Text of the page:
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ESTIV GIVIMP/GCCP session

Programme of the Session

  • Development of an OECD guidance gocument on good in vitro method practice (GIVIMP) 
    Sandra Coecke, Gerard Bowe, Ann-Charlotte Bostroem 
    Chemicals Safety and Alternative Methods (EURL ECVAM), European Commission Joint Research Centre, Ispra, Italy
  • Requirements for publication of in vitro toxicity data 
    Bas Blaauboer 
    IRAS-Division of Toxicology, Utrecht University, Utrecht, Netherlands
  • Good Cell Culture Practice for stem cells and stem-cell-derived models 
    David Pamies 
    Environmental Science, Center for Alternatives to Animal Testing. Johns Hopkins University., Baltimore, United States
  • Serum-free Media and Serum Alternatives 
    Jan van der Valk 
    3Rs-Centre Utrecht Life Sciences, Dept. Animals in Science and Society, Fac. Veterinary Medicine, Utrecht University, Utrecht, Netherlands

Session Abstract

In vitro methods become increasingly important in fundamental and applied research to replace animal studies and to obtain reliable and relevant data. But also in vitro methods have therefore to meet certain criteria with respect to design, robustness and reliability. In particular when these methods are forwarded for a validation study in order to be used in a routine laboratory environment and generate data that can be used in a regulatory context.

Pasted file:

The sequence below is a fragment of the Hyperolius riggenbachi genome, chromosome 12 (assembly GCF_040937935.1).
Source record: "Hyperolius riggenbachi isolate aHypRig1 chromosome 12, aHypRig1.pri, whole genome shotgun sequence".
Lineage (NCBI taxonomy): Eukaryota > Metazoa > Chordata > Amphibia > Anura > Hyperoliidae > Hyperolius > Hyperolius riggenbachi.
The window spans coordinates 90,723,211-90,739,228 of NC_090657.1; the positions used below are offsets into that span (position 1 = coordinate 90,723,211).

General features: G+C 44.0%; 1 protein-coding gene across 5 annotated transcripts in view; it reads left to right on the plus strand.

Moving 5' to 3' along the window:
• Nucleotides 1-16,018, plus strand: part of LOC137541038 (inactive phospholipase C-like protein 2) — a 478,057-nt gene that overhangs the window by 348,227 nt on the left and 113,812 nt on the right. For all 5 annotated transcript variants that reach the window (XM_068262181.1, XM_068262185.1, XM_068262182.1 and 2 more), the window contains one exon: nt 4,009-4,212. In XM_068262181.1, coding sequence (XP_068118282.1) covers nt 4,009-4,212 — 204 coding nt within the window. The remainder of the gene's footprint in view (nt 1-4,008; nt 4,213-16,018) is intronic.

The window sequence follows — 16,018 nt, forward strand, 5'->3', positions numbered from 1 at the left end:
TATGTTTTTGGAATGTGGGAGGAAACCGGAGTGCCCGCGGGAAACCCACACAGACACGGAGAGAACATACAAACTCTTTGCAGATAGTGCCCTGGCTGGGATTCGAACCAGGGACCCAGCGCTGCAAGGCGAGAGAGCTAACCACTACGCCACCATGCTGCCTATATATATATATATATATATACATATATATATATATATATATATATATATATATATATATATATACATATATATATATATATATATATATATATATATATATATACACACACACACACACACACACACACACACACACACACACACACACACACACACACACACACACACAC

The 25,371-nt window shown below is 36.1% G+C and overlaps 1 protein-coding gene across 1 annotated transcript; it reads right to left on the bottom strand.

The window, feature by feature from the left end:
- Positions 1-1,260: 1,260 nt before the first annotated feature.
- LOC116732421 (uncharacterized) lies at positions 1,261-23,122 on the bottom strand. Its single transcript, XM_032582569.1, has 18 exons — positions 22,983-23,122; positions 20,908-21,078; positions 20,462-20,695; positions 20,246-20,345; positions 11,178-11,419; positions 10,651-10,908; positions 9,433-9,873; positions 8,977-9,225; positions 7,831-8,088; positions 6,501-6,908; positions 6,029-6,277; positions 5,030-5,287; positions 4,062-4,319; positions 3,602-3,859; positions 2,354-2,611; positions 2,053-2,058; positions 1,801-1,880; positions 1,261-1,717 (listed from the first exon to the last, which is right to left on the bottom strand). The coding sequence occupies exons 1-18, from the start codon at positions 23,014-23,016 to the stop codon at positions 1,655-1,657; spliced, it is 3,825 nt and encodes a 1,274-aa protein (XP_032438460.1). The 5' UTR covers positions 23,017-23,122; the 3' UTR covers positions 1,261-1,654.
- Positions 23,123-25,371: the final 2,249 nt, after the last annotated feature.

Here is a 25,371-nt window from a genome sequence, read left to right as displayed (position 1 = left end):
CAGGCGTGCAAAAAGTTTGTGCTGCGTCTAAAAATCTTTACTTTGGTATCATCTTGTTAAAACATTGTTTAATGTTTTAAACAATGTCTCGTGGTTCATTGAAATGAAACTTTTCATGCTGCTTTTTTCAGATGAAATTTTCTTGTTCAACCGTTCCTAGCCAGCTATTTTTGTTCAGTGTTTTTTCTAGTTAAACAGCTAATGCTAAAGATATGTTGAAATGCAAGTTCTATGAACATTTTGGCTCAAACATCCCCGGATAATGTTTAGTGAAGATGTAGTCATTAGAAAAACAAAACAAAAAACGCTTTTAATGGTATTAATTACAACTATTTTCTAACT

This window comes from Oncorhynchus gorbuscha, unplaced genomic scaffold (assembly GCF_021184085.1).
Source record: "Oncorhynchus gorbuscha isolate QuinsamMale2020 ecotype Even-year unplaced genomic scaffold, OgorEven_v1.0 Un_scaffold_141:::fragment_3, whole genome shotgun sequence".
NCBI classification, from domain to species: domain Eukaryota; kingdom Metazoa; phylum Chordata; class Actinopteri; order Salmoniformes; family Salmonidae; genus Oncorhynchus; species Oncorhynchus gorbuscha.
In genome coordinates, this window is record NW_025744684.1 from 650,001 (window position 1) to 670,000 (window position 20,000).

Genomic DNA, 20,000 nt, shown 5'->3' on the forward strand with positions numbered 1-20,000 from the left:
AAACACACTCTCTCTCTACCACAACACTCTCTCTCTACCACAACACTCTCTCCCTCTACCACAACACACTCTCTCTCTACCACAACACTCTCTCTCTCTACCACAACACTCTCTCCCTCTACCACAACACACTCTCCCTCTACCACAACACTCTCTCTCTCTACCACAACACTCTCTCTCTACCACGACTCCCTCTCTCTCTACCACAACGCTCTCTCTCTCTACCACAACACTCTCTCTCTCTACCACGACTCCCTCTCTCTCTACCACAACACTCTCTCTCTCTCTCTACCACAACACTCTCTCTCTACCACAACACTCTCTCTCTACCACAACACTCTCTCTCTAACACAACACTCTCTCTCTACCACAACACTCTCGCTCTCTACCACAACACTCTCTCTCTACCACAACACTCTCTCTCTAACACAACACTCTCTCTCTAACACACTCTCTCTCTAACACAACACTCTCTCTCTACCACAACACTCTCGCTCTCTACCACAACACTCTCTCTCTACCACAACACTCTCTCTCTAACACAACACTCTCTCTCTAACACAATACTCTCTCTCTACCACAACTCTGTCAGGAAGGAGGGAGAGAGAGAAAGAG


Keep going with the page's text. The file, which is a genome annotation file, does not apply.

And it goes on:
The report of the Second ECVAM Task Force on Good Cell Culture Practice (GCCP) aimed  to promote the maintenance of high “standards and to reduce uncertainty in the development and application of animal and human cell and tissue culture procedures and products, by encouraging greater international harmonisation, rationalisation and standardisation of laboratory practices, quality control systems, safety procedures, recording and reporting, and compliance with laws, regulations and ethical principles”  (Coecke et al., 2005).
The development of a guidance document on Good In Vitro Method Practices (GIVIMP) for  "The development and implementation of in vitro methods for regulatory use in human safety  assessment" was identified by the scientific and regulatory community (OECD) as a high  priority requirement to reduce the uncertainties in cell and tissue -based in vitro method  derived predictions.  The major goal of GIVIMP consists of improving the reliability and robustness of in vitro methods, reducing the uncertainties of in vitro-based predictions and therefore increasing the acceptance of the in vitro estimated safety measures by regulatory agencies.
This workshop will discuss several aspects of the recommendations put forward in both the GCCP as the draft GIVIMP document.
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